A screenshot from Letter for the King, one of the films being shown at the Kurdish Film Festival in London LKFF

This year's London Kurdish Film Festival will show a total of nine feature-length films, including a number from the Kurdish regions of Iraq and Turkey and one from Norway. Mardan, directed by Batin Ghobadi, and starring Hosain Hasan and Helen Abdulla − also known as Helly Luv − was Iraq's entry for Best Foreign Language Film at the 87th Academy Awards.

Memories On Stone is Iraq's entry to the 88th Academy Awards and tells the story of a pair of Iraqi Kurdish directors who attempt to make a film about the Anfal campaign by Saddam Hussein and touches on issues of conservatism and political sensitivities. Meanwhile, Letter To The King is a moving story of five refugees who are taken to Oslo for the day.

1. MARDAN (18 November, 8.30pm, Hackney Picturehouse)

Mardan, a Kurdish fighter who is haunted by the childhood murder of his brother, encounters Leila, a young Kurdish woman who is in search of her husband. Mardan begins to fall in love with Leila as the search becomes fraught with danger when the pair come in contact with Karzan, a cemetery worker who is struggling with his own guilt and fear after an accident.

2. MEMORIES ON STONE (17 November, 6pm, Hackney Picturehouse)

Kurdish childhood friends Hussein and Alan attempt to direct and produce a film about the 1988 Anfal campaign when tens of thousands of Kurds were murdered by Saddam Hussein. The pair learn that making a movie in the Kurdish region of Iraq is no simple task, encountering violence, conservatism and a vastly different culture to Europe.

3. SONG OF MY MOTHER (14 November, 8.30pm, Hackney Picturehouse)

A young teacher living with his mother in a Kurdish-populated region of Istanbul is forced to move out with her to the far outskirts of the city where his ageing mother begins to believe that her friends have returned to the family's original village in southern Turkey.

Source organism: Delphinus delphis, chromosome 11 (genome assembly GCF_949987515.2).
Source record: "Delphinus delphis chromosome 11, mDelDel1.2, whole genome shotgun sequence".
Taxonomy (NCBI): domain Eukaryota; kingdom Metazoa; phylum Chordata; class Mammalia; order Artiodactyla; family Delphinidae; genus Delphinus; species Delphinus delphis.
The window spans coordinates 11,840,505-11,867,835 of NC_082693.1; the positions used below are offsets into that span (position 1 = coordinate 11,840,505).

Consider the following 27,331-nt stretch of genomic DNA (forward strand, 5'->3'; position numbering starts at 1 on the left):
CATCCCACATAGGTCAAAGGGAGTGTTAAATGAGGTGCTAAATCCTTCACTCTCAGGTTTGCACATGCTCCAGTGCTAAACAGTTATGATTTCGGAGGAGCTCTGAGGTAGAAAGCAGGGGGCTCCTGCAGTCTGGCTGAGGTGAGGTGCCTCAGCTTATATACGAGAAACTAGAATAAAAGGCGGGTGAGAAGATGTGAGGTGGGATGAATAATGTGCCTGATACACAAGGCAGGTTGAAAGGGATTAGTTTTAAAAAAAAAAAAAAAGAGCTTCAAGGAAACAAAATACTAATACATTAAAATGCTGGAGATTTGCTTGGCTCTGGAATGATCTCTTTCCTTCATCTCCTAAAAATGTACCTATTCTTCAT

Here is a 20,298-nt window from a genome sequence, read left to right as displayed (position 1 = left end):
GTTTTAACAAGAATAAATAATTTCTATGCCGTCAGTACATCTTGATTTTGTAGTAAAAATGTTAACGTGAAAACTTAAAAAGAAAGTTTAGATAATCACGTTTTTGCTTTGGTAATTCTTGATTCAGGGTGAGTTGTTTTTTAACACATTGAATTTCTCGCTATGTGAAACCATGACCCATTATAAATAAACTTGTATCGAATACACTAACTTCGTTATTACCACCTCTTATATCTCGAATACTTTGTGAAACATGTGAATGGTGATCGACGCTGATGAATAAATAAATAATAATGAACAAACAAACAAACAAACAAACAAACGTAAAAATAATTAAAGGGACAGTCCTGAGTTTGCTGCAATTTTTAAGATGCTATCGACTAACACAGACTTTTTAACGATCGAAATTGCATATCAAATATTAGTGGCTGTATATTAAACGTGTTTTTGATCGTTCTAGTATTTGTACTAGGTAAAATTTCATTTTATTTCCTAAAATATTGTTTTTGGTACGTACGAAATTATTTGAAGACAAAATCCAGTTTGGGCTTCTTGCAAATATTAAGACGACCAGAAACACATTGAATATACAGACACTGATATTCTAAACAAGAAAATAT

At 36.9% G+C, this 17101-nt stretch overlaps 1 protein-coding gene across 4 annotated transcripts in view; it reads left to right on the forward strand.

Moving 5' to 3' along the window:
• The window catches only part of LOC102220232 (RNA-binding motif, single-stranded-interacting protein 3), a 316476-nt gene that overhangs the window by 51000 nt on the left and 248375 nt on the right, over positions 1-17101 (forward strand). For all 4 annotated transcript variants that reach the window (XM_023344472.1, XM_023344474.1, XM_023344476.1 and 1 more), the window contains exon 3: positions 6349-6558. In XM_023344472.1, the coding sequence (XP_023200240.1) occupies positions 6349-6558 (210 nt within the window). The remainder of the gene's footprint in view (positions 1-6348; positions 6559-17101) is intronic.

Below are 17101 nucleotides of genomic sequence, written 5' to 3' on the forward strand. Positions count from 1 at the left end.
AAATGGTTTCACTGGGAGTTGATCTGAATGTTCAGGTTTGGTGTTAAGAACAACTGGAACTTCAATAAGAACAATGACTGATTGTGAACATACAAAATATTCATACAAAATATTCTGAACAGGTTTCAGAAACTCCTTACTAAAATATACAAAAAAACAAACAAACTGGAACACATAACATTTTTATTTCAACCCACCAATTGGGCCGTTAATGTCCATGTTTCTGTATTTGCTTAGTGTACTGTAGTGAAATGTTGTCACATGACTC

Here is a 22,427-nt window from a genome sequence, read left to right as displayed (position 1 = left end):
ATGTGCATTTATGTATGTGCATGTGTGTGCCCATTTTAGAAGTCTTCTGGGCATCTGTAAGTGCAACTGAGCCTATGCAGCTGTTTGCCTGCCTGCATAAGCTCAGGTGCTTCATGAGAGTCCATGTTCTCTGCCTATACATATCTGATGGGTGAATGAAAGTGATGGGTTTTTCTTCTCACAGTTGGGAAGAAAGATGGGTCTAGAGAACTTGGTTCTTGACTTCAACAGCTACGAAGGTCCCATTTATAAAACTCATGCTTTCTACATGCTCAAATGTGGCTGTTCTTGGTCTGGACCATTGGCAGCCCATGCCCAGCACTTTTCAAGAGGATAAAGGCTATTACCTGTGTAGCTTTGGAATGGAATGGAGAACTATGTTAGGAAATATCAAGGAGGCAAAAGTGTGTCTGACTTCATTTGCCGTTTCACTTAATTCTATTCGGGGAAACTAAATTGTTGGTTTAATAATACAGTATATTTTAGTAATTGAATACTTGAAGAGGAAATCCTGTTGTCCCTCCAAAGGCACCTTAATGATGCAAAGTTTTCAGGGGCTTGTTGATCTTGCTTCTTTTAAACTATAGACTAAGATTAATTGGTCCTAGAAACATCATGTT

With the desire to join them, she packs her bags every day and roams the city in search of her village. As the son attempts to help his mother, he also discovers his girlfriend is pregnant. Torn between the two women in his life, he must now make a decision between the past and the future. Song Of My Mother was awarded Best Film at the Sarajevo International Film Festival.

4. THE FALL FROM HEAVEN (19 November, 8.30pm, Hackney Picturehouse)

Emine works on a construction site with mostly Kurdish workers but, after the death of her brother during his military service, she begins to believe that her colleagues are to blame. Meanwhile, Ayse, a Kurd from the village of Mus, moves to Istanbul after the death of her brother, a Kurdish resistance fighter. The film documents these two lives as they intertwine.

5. LETTER TO THE KING (15 November, 8.30pm, Hackney Picturehouse)

Letter To The King portrays five people on a day trip from a refugee camp to Oslo, a welcome change in an otherwise monotonous life. It soon emerges that each and every one of them has an agenda for their trip and all five will make decisive choices as they discover happiness, love, humiliation or fulfil a long-awaited revenge.

For full listings of films at the London Kurdish Film Festival, visit